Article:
Credit and Collection News : A Division of Elsos





RFP / RFI

Training

12 Times You Can Sue a Debt Collector

posted on 2015-06-26 by Kali Geldis

It’s every consumer’s worst nightmare: You’re busy at work, mired in debt, and your cellphone keeps ringing. You’re doing your best to pay off that bill, but the unknown number flashing on your phone’s screen is a dismal reminder you haven’t.

“Most people want to pay their debt, they just run into bad situations where they can’t,” Gerri Detweiler, director of consumer education for Credit.com, says. “If a debt collector will work with them, a lot of times, they’ll resolve the debt.”

But not every debt collector plays by the rules, and luckily there are protections in place that allow consumers to fight back if a debt collector has run afoul of the law. Here are 12 times when consumers can sue.

1. Calling Early & Calling Late

A debt collector may not call you before 8 a.m. or after 9 p.m. The time frame may sound arbitrary, but think about it: This is when you’re away from work, at home with family, or resting in bed. When a debt collector calls at a time that is known to be inconvenient, David Menditto, director of litigation for Lifetime Debt Solutions, a law firm in Chicago, says, that’s a violation of the federal Fair Debt Collection Practices Act (FDCPA).

2. Calling at Other Inconvenient Times

If you’ve told the collector not to call at a certain time, even if it’s when you take a nap, Detweiler says, that’s another violation of the FDCPA. “If you were to tell the collector, I work nights, so don’t call me then, they can’t,” she says. Consumers can set the parameters.

3. Discussing Debt With Third Parties

“If a debt collector calls your mother and says, ‘Hi, we’re looking for John, he owes us money. How do we get in touch?’” that’s yet another violation of the FDCPA, Menditto tells Credit.com. “They can call, ask to speak with John, and ask whether this is a good number to reach him at, but they can’t be discussing the debt,” he says. Collectors are allowed to contact a debtor’s spouse, however.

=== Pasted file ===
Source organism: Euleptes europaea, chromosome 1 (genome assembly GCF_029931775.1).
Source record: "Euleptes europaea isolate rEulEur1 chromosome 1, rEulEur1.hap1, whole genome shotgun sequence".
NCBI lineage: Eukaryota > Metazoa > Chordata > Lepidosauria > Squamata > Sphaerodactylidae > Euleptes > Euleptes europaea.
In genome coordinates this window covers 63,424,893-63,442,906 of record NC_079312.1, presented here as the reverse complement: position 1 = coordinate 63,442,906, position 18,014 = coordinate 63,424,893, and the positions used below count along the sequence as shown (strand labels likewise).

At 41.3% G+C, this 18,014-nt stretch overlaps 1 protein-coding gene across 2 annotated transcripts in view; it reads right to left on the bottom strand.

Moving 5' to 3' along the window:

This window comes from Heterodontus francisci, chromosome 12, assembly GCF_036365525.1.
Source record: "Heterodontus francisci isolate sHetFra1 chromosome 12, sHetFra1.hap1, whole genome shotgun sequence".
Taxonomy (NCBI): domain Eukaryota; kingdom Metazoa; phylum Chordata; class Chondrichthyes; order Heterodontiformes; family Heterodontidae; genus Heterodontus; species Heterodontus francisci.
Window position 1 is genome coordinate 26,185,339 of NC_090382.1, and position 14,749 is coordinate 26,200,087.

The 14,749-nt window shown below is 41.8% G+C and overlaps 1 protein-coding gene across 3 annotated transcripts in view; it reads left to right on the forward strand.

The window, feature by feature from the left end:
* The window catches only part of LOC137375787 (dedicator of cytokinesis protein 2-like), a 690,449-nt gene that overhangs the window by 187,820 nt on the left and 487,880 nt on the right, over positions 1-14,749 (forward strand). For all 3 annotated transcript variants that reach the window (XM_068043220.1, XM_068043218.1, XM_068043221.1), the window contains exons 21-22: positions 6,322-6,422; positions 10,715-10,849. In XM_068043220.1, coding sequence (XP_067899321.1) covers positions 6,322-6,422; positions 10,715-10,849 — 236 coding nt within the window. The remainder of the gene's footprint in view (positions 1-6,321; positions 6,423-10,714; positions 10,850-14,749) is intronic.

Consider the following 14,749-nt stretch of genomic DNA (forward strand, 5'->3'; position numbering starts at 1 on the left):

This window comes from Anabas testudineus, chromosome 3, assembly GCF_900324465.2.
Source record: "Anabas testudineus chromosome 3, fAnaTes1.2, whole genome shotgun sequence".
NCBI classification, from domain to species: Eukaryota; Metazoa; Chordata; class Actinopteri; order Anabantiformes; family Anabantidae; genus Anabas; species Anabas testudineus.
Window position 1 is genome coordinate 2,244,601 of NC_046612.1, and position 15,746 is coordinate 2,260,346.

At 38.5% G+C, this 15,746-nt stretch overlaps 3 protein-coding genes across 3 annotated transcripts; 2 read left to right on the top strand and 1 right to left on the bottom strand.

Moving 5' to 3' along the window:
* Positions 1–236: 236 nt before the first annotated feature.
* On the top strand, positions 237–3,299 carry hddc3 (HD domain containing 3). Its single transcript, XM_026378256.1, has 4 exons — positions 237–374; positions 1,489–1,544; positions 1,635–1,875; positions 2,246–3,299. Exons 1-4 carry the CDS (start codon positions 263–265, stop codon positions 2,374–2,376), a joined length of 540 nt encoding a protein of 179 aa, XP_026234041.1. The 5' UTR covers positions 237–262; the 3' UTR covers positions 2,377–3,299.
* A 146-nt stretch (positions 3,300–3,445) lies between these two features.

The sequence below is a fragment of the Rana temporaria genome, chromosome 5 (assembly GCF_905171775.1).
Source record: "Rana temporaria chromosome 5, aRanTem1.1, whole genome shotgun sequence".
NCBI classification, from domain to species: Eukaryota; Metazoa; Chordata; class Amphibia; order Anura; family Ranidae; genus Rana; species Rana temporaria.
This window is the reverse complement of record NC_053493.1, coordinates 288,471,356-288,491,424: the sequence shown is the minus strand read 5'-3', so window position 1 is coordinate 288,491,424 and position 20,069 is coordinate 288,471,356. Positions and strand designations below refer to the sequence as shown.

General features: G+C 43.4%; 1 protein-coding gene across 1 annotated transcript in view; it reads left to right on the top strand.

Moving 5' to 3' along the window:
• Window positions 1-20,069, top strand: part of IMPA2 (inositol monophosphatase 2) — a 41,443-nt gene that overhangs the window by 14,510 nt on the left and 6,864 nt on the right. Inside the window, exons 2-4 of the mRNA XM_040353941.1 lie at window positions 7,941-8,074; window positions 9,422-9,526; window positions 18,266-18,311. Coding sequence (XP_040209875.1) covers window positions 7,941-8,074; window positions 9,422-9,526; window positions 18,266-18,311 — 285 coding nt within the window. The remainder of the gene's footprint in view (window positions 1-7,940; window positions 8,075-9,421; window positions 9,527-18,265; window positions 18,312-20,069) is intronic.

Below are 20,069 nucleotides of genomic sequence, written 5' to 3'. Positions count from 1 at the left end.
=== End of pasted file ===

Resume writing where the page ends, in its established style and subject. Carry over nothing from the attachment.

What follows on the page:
If people you know are getting calls about a debt you may owe, it’s a good time to check your credit reports to see if there are delinquent accounts or collection accounts listed. You can get your credit reports for free once a year from each of the three major credit reporting agencies, and you can get a free credit report summary every month on Credit.com, to look for any issues. There are debt collection scammers out there, so checking your credit is a way of verifying that the call is legitimate.

4. When a Lawyer’s Involved

If a collector calls even though he or she knows that you’ve hired an attorney, that’s a violation of the FDCPA, Menditto says. The reason: The consumer may intend to file for bankruptcy and they’ve probably told the collector to stop contacting them. “We’ve had clients who claimed they told the debt collector to stop calling, and they didn’t,” Menditto says. “Then they got an attorney and said, ‘Talk to him,’ and the collector kept calling and the collection got violated there.”